Zhu added that Meng was a scholarly leader, keen on discussing political opinions with academics, but had never lost touch with the grass-roots because of his agricultural background.

He said he once called Meng, urging Shanghai to offer some aid to herdsmen on the Hulunbuir grasslands in Inner Mongolia. Meng personally led a team from Shanghai's Bright Dairy to the grasslands and it ended up establishing a production base there.

In 2001, Meng left Shanghai and became party chief of the southeastern province of Jiangxi , a post he held for six years. The party magazine Xiaokang Fortnightly said he inspected all 99 cities and counties in the province in his first three years there and talked to grass-roots farmers to learn of their struggles. The magazine said, however, that the usually amiable Meng adopted an iron-fisted approach to official misconduct while in Jiangxi, punishing many officials who neglected their duties.

He also encouraged local officials in the traditionally conservative province to be more innovative, inviting them to attend speeches by open-minded senior officials from other provinces, the heads of multinational companies and other specialists.

He helped the province double its economic output during his first three years in Jiangxi, the China Economic Times reported, and was a popular leader, with one song featuring the line: "If Jiangxi wants to acquire wealth, let's keep Meng Jianzhu."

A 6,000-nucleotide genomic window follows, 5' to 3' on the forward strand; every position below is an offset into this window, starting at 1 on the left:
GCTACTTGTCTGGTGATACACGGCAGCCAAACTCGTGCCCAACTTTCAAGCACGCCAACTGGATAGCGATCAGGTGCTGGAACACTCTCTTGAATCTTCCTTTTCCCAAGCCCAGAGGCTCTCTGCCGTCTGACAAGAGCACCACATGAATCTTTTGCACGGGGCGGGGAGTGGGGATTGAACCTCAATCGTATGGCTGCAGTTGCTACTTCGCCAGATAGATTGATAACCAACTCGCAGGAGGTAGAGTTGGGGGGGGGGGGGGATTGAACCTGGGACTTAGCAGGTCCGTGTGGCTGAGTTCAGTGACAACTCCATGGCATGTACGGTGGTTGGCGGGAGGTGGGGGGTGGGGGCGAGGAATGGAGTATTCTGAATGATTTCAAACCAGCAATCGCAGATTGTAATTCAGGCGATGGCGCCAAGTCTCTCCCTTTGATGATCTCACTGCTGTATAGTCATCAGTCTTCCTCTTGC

Meng kept a low public profile in Shanghai, shying away from the media, but that changed in Jiangxi, where he often gave interviews. He was transferred to Beijing to head the Ministry of Public Security in 2007, replacing Zhou, who became a member of the Politburo Standing Committee that year.

In May this year, overseas media said Zhou, who will turn 70 in December, had been forced to hand operational control of the mainland's security apparatus to Meng after being asked to confess his errors in front of other party leaders after the ousting of disgraced Chongqing party boss Bo Xilai.

Zhou has been criticised for his heavy-handed tactics in overseeing the judiciary and public security, and Mao said Meng was likely to adopt a different style.

"Some leaders who oversee security and legal affairs want to turn our police and legal agencies into political tools, but others want to see them become more professional," Mao said.

"Zhou used them as a political tool to build up his own power base. I think Meng will adjust some things Zhou leaves behind and he might concentrate on the internationalisation and professionalisation of China's police and legal systems."

But Mao said Meng would not introduce big reforms if he succeeded Zhou.

"Meng still needs to stick to the party's basic line," he said. "Some reforms he might introduce would just be aimed at preventing senior police officers from following the fates of former Chongqing deputy police chief] Wen Qiang , Wang Lijun and other Chongqing police officers."

Wen was executed in 2010 for corruption uncovered in an anti-triad crackdown, spearheaded by Wang, Bo's right-hand man and the former police chief.

But Wang fell out with Bo and went to the US consulate in Chengdu in February with evidence against Bo and Bo's wife Gu Kailai , triggering a huge political scandal.

He was jailed for 15 years last month for abuse of power, bribe-taking, defection and "bending the law for selfish ends".

Mao said the downfall of Wen and Wang had hurt the morale of mainland police officers, and Meng might seek to restore it and also retain talent by improving the promotion system.